This makes perfect sense except that it's also totally wrong. States do not need to seize money. They need to seize physical resources. Money is an expedient tool for that seizure, but it is not the only one. So even in the unlikely event that fiat vanishes from the Earth, the state would still not lose its ability to coerce (or convince!) its own citizens to serve. Religion, identity, greed – all have historically done wonders for granting the state those powers.
And having the ability to raise coercive armies, it would retain the ability to wage war. So your private key is secure -- as long as you can tolerate the pains of physical coercion from a determined military.
So much for the Pax Bitcoin.
Promote the General Welfare
Network States are rooted in a libertarian ideal of self-determination. This is Friedman economics. Humans should not be compelled to do anything. They should only freely form agreements that serve their interests.
It's a nice story. But then again -- so is Cinderella. And both have similar claims on reality. The problem with the pure libertarian worldview is obvious to anyone who has taken a course beyond Econ 101.
There’s a reason that the private sector doesn’t build highways, conduct basic research, provide social security or offer free public education.
These are goods that are inherently non rivalrous and unprofitable. But that are nevertheless important for someone to pay for. Absent a benevolent benefactor, these goods will be under-funded. The traditional way to solve these problems is to require everyone in a society to pay for them. This is where a state comes in. It is the public good funder of last resort. It is the actor that keeps the Tragedy of the Commons from being an actual tragedy.
There’s also the small matter of regulating externalities. A company that causes terrible pollution to improve profits is acting in their rational self-interest. But their rational self-interest leaves the rest of us… what’s the word… fucked.
So to protect our common interests in things like a livable planet, we need a state to regulate them.
The coercive powers of the state do not only exist to make you less free. They exist to protect you from the worst impulses of your fellow man. Even in the beautiful self-regulating market of Adam Smith, the state exists to bolster the common welfare.
"But America," our friends without an appreciation for nuance might reply, "is a capitalist country!" Sure. Except for the 15-20% of our country that works in the public sector, and the 34% of our GDP they account for. Public goods are not a luxury. They are the fruits of civilization.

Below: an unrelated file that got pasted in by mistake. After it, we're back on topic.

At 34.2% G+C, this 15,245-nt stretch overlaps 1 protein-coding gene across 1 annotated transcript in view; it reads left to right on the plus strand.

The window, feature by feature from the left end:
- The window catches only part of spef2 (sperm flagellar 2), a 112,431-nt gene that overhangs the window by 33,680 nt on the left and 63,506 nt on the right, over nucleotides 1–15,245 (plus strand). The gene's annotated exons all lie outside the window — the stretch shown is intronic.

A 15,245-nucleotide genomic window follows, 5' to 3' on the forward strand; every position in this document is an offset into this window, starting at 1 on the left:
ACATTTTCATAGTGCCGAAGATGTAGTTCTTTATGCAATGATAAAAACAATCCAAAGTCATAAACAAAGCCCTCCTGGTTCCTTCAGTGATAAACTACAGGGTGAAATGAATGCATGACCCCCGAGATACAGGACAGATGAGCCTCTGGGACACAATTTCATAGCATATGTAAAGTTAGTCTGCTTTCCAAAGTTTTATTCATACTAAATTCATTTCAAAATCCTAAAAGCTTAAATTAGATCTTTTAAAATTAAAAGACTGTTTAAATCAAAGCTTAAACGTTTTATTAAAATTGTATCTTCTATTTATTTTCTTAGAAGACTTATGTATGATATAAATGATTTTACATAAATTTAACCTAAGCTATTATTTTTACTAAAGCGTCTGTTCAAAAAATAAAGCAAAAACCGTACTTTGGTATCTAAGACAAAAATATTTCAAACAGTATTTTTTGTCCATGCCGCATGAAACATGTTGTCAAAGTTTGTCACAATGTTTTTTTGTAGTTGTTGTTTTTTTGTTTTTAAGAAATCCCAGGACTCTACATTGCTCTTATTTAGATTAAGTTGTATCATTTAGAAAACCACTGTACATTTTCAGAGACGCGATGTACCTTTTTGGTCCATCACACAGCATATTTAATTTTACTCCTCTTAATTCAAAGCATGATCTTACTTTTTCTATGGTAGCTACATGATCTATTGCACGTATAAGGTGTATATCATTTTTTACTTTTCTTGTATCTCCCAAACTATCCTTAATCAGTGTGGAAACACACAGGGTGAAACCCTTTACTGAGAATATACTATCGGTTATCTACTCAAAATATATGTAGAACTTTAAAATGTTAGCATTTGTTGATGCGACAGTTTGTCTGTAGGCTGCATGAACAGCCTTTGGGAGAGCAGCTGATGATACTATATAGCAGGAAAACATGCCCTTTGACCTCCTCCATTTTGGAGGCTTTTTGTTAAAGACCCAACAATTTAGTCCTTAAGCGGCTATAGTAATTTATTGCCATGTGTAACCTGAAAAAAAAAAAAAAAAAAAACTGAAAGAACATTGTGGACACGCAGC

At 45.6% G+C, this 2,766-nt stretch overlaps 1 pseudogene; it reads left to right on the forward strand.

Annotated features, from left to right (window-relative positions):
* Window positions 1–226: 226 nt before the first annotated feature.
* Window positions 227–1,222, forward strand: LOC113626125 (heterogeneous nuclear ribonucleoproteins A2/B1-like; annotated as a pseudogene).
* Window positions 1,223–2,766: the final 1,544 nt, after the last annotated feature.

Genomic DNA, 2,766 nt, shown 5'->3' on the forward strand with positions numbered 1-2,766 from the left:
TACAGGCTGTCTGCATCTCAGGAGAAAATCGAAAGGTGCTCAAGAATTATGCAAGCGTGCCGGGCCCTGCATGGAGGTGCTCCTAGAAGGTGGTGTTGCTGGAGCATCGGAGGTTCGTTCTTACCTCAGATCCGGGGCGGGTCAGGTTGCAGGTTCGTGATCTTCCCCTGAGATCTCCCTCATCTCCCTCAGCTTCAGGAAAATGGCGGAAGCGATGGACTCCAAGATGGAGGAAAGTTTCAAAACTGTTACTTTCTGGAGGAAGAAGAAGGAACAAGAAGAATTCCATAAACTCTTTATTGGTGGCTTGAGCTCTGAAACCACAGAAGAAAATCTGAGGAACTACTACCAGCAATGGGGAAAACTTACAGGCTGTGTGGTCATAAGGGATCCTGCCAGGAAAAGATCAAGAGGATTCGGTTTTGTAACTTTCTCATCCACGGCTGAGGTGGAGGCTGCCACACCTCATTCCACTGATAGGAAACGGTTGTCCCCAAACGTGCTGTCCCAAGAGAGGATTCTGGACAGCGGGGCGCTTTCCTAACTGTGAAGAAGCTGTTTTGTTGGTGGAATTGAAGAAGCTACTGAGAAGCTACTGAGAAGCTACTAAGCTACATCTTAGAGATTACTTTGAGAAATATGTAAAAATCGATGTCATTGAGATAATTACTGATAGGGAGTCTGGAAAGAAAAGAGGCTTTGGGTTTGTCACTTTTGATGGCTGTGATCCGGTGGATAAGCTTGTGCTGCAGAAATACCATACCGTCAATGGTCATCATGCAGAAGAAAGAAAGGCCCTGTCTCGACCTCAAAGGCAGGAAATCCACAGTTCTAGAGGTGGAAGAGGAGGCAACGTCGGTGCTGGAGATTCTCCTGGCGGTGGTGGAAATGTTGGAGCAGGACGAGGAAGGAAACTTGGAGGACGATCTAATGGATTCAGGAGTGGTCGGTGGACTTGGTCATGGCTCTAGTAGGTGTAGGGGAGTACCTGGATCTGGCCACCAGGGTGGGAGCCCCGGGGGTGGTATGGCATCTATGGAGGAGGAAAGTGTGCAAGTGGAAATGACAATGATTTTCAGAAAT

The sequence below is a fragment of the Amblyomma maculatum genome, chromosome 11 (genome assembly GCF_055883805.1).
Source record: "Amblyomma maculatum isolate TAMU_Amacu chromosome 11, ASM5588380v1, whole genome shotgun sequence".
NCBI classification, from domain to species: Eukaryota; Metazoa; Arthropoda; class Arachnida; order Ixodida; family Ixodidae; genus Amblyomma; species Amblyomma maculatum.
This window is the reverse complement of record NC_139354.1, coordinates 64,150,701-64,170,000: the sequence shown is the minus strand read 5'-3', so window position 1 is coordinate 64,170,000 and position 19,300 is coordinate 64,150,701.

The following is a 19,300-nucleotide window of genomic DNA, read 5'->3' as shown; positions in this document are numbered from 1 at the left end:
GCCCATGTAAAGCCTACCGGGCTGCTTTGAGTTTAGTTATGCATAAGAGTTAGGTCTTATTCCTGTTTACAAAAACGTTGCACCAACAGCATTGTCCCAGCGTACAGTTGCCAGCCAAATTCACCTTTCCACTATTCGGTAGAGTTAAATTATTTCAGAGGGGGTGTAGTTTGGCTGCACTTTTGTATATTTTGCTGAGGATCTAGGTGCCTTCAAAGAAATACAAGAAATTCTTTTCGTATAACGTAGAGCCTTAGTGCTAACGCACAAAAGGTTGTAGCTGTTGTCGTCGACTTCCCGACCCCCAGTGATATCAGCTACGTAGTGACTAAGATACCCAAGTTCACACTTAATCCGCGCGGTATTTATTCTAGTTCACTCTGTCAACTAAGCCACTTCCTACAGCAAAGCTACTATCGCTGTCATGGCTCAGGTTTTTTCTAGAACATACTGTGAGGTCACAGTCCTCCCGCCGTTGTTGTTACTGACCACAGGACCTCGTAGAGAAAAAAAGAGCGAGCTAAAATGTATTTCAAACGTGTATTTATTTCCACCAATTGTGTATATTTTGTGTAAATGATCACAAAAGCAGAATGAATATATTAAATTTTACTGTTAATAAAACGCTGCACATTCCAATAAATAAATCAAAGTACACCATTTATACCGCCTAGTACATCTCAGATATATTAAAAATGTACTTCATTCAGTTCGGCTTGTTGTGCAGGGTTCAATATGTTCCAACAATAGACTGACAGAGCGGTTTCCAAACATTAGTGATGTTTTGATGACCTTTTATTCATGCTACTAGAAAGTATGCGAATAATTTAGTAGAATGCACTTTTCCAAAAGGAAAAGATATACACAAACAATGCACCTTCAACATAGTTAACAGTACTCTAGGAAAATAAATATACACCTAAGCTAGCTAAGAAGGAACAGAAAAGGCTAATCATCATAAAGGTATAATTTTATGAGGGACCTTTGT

And, look I'm no socialist. There are many worthwhile experiments that should be conducted to make these public welfare policies more effective. Indeed – I’ve written about a few here and here – but reform is different from opting-out. A functioning society depends on people pursuing something greater than their self-interest.
The fun paradox here is that it turns out that pursuing a common good is actually in all of our self-interests in the long run.
On the Optimistic Case for Network Unions
There actually is a lot to like in the ideas Balaji proffers. But my buy-in rests on a critical amendment. The Network cannot replace the State, but it can augment it in powerful ways. Indeed, that’s what it should do.
And in doing so, it would be part of a long tradition.
As I wrote in my first piece, the first corporations were chartered because governments saw a need that they could not meet. Those corporations evolved into a robust private sector. It includes thousands of for-profit companies and nonprofit groups that meet the needs of Americans.
These groups depressurize our relationship with the state.
We do not need the government to meet the entire Maslow’s Hierarchy of Needs because we can turn to our family, our community, our private enterprises, and our civic associations. Much of the descent in the West that Balaji sees can be traced to the collapse of critical pieces of this broader social infrastructure.
As we sort our lives – our careers, our spouses, our choice of where to live – along the lines of our political ideologies, we become more and more removed from other people that share our geographic space. This makes dehumanizing them easier. It creates the exact context needed for the American Anarchy that Balaji warns about.
But the optimistic vision for DAOs and other Network Unions (as Balaji calls them) is not to facilitate a national divorce. It's to enable a national reconciliation.
A group that shares a religious identity can and should be able to connect to achieve things together. As should a group that cares deeply about eating Keto. As should a group that wants to volunteer to take care of immigrants. And even one who really like expensive JPEGs. These are critical elements of our social identity so creating structures that can formalize and advance them is an important function for DAOs.
Importantly, those groups do not and will not neatly cleave along political lines. They provide a cross-cutting segmentation of our society that can reintroduce us to each other. In that way, they can help us stitch back together our fractured state.
That’s not as sexy or visionary as a new form of government. But in the absence of a true alternative to the state — one that would serve the broader population rather than the wealthy few — it’s the best real hope we’ve got.